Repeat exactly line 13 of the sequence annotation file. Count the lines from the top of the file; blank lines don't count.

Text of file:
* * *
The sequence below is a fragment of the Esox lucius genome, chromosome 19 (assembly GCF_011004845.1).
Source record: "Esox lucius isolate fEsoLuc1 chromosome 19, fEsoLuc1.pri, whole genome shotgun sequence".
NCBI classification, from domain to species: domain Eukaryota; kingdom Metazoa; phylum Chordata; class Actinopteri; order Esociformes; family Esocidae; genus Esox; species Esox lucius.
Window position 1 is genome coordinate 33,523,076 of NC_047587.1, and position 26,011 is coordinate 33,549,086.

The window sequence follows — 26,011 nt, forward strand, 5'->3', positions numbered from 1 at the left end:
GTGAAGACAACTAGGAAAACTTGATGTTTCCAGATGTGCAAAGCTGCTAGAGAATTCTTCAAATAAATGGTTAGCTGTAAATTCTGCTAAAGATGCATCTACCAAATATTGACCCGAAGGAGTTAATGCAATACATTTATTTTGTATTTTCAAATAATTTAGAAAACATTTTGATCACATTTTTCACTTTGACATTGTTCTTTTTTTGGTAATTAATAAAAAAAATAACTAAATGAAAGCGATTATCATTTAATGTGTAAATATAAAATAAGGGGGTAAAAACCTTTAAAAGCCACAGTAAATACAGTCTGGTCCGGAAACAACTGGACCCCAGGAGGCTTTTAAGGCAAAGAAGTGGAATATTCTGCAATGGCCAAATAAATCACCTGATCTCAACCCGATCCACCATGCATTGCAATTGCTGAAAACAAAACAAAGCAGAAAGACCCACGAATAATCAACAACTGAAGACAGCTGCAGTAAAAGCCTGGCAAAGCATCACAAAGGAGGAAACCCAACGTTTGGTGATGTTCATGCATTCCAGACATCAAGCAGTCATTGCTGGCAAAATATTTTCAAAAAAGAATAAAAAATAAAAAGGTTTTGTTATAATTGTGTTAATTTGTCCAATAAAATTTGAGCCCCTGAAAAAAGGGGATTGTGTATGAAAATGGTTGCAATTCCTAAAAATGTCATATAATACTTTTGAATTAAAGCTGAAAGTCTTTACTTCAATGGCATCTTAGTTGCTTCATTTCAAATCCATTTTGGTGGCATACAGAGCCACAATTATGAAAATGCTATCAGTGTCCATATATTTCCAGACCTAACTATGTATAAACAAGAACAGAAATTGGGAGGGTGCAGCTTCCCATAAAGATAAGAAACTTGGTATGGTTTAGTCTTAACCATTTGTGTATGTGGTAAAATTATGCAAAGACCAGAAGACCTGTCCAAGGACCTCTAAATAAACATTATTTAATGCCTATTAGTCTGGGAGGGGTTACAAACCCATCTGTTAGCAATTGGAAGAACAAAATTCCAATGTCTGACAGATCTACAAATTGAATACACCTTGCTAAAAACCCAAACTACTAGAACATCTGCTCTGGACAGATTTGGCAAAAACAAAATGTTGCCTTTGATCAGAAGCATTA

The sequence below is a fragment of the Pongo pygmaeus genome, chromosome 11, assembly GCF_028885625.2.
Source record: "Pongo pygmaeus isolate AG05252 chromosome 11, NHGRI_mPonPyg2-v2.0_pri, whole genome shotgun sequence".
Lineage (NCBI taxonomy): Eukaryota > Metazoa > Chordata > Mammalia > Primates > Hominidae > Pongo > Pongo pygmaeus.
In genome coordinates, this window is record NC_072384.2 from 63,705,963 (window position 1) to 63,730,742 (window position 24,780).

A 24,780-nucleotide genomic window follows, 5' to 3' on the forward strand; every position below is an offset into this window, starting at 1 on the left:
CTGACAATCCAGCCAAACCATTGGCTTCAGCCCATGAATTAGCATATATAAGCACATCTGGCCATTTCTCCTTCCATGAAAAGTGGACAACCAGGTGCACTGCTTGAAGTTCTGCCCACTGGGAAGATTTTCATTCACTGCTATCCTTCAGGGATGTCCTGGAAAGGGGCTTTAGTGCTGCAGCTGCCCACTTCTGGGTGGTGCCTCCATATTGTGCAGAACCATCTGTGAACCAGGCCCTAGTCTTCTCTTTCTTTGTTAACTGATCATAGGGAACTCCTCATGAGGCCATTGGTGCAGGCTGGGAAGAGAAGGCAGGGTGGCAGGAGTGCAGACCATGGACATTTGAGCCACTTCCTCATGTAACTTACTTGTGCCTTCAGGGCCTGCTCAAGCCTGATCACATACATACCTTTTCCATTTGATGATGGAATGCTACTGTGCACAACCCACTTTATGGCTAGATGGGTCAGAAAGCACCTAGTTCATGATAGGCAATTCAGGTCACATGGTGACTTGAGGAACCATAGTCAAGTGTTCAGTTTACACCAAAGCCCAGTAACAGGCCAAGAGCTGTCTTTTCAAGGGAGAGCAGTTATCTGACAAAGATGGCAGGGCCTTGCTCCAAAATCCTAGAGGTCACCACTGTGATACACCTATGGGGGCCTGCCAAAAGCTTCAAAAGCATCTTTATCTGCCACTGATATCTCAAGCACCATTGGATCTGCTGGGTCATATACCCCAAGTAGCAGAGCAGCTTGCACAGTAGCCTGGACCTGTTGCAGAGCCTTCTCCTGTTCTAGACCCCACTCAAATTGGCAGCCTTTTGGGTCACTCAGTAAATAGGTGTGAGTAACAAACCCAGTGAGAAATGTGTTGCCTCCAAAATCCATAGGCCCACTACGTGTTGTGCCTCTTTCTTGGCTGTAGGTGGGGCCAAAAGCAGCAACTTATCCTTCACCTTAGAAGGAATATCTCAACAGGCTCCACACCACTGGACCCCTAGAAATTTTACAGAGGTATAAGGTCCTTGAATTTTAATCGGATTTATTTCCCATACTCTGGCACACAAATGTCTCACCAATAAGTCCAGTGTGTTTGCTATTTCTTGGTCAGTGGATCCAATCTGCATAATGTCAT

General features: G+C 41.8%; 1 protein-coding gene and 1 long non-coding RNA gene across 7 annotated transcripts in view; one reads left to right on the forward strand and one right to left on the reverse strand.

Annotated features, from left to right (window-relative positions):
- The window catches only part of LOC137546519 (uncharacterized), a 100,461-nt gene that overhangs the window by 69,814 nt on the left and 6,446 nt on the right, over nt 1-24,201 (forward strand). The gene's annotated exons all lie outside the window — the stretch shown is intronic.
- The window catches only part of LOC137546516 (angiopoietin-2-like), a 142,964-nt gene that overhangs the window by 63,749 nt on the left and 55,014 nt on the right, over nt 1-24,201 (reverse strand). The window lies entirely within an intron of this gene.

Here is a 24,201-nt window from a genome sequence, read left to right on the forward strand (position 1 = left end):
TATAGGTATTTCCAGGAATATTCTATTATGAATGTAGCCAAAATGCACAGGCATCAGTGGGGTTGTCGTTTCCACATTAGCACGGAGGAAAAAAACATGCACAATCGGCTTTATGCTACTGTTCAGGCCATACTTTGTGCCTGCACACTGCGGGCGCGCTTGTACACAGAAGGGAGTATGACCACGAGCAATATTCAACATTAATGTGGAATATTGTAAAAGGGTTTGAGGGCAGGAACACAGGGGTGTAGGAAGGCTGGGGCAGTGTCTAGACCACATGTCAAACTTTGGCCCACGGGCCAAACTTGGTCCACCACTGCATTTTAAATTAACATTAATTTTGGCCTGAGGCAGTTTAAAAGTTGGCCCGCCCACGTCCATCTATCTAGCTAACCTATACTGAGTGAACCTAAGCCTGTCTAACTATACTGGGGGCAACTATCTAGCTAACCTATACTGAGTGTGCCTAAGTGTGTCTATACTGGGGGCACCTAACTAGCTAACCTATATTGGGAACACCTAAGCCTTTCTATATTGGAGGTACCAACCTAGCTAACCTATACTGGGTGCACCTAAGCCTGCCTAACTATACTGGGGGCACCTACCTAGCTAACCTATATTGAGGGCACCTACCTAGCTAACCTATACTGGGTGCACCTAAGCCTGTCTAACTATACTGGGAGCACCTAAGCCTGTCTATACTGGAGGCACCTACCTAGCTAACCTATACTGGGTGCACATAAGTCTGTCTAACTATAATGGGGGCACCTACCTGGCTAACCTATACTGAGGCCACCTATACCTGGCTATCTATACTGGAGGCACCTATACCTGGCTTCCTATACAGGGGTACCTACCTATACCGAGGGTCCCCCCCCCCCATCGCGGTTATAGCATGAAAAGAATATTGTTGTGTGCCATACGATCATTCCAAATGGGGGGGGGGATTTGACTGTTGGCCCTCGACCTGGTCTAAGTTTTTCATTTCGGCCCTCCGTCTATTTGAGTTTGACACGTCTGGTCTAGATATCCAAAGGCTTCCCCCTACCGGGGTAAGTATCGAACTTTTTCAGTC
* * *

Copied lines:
General features: G+C 41.8%; 1 protein-coding gene and 1 long non-coding RNA gene across 7 annotated transcripts in view; one reads left to right on the forward strand and one right to left on the reverse strand.